There is no context here. Maybe she was introduced as "x's wife" Just how would you say "She is a wife who knows what she wants." in German?

    • 606

    If you really want to use stress that she is somebody’s wife then you could use Ehefrau. However I can’t imagine a situation where you would actually say “Sie ist eine Ehefrau, die weiß, was sie will.” I can’t really imagine a situation where you would feel naturally inclined to cram the word “wife” in there. Even in English it feels more natural to say “X’s wife is a woman who knows what she wants.” Also, the insistence on stressing her wife status would make it sound like you’re more or less subtly suggesting that wives typically don’t know what they want.


    Yes, isn't the same is true of "She is a woman who knows what she wants."? With the insistence on stressing her woman status aren't we making it sound like we're more or less subtly suggesting that women typically don’t know what they want?

    • 606

    To a degree maybe, but a much smaller one. Frau could only be used as a dummy noun with little intrinsic meaning to attach the relative clause to. Some other languages use even less specific nouns for this, e.g. 人 ‘person’ in Mandarin, but for some reason it’s more natural in German to speak about “eine Frau, die…/ein Mann, der…” than “eine Person, die…”.

    In any case, you would have to use Ehefrau to have it be understood as “wife” but I can’t really imagine a situation which would make you want that for this particular sentence.


    Why is eine and ein in every sentence we have seen until now in this lesson could some one creat a sentence with die or den or whatever it needs .bitte


    der Mann = masculine noun: Ich sehe den Mann, der weiß, was er will. Ich sehe einen Mann, der weiß, was er will.

    die Frau= feminine noun: Ich sehe die Frau, die weiß, was sie will. Ich sehe eine Frau, die weiß, was sie will.

    das Kind=neuter noun: Ich sehe das Kind, das weiß, was es will. Ich sehe ein Kind, das weiß, was es will.

    • 606

    Here you go: „Ich sehe die Frau, die weiß, was sie will.“ (I see the woman who knows what she wants.)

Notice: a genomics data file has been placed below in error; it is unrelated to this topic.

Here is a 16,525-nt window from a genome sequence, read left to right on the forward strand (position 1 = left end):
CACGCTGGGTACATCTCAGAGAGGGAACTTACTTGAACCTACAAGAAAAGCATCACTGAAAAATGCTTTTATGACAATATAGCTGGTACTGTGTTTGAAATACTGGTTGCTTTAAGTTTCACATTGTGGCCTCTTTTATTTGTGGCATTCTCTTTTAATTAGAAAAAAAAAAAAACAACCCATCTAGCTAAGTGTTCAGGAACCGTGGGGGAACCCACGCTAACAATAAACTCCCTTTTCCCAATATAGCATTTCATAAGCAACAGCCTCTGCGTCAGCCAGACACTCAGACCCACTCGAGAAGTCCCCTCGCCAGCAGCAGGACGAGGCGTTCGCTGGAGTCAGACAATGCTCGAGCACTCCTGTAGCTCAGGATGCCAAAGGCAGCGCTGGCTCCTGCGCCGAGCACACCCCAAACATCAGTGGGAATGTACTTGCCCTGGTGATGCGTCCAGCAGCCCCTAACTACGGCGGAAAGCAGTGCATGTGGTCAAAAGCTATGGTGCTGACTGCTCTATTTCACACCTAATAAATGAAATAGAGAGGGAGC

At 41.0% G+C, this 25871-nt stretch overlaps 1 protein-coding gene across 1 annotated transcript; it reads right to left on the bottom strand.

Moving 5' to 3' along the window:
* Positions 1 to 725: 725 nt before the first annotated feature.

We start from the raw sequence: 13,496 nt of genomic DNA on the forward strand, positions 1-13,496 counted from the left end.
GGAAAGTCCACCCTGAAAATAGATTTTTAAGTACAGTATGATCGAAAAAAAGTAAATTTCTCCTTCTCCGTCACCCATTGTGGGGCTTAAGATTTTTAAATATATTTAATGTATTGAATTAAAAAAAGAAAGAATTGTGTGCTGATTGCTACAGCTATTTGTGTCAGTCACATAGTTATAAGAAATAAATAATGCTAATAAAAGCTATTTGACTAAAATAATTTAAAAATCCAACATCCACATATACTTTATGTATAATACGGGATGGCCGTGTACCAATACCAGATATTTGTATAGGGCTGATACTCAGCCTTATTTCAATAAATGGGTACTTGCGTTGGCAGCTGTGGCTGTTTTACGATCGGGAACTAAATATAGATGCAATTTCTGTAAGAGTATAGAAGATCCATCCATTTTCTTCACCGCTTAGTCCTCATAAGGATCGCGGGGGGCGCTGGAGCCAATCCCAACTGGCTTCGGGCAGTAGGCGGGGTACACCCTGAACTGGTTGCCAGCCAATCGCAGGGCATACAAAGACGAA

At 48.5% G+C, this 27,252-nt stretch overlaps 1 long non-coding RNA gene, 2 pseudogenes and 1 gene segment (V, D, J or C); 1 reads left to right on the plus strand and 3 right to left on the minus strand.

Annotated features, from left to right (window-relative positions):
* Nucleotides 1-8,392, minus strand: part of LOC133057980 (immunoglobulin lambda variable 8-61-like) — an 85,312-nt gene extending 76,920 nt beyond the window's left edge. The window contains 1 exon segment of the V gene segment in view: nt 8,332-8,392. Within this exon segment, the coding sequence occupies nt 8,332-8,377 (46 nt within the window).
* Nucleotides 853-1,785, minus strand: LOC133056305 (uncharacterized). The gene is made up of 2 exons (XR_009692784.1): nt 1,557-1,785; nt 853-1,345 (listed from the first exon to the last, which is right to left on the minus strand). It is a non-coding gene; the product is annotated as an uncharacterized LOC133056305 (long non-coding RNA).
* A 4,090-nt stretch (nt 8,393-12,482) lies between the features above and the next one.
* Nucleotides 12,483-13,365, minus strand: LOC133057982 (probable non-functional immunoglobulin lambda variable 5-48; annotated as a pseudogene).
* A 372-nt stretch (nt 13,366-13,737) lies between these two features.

Whether there is a definite or indefinite article in front of the noun doesn’t make a difference for the relative clause (I’m guessing that’s the lesson that this sentence appears in); maybe that’s why the creators didn’t pay attention to using a vaguely equal ratio in this lesson.


    I read a rule that said if you follow a verb with a comma, you must follow the comma with a verb. That doesn't seem to be the case here. Any thoughts?

    • 606

    Such a rule does not exist. The rule is, if there are two or more clauses (main or subordinate ones) in a sentence, they have to be separated by commas (with the exception that the conjunctions und and oder don’t insert commas before them by themselves). Think of it as brackets if that helps: If you indicated the beginning and end of each clause with a bracket, there will have to be a comma at each opening and closing bracket (but obviously without placing multiple punctuation marks right after one another, so if there are multiple brackets in the same place, you insert only one comma, and there is no comma right at the beginning and end either).

    In our sentence above we have three conjugated verbs: ist, weiß and will. The clause structure is: Sie ist eine Frau [die weiß [was sie will]]. So since you have to insert a comma at each opening and closing bracket (except where it would lead to multiple consecutive punctuation marks): Sie ist eine Frau, die weiß, was sie will.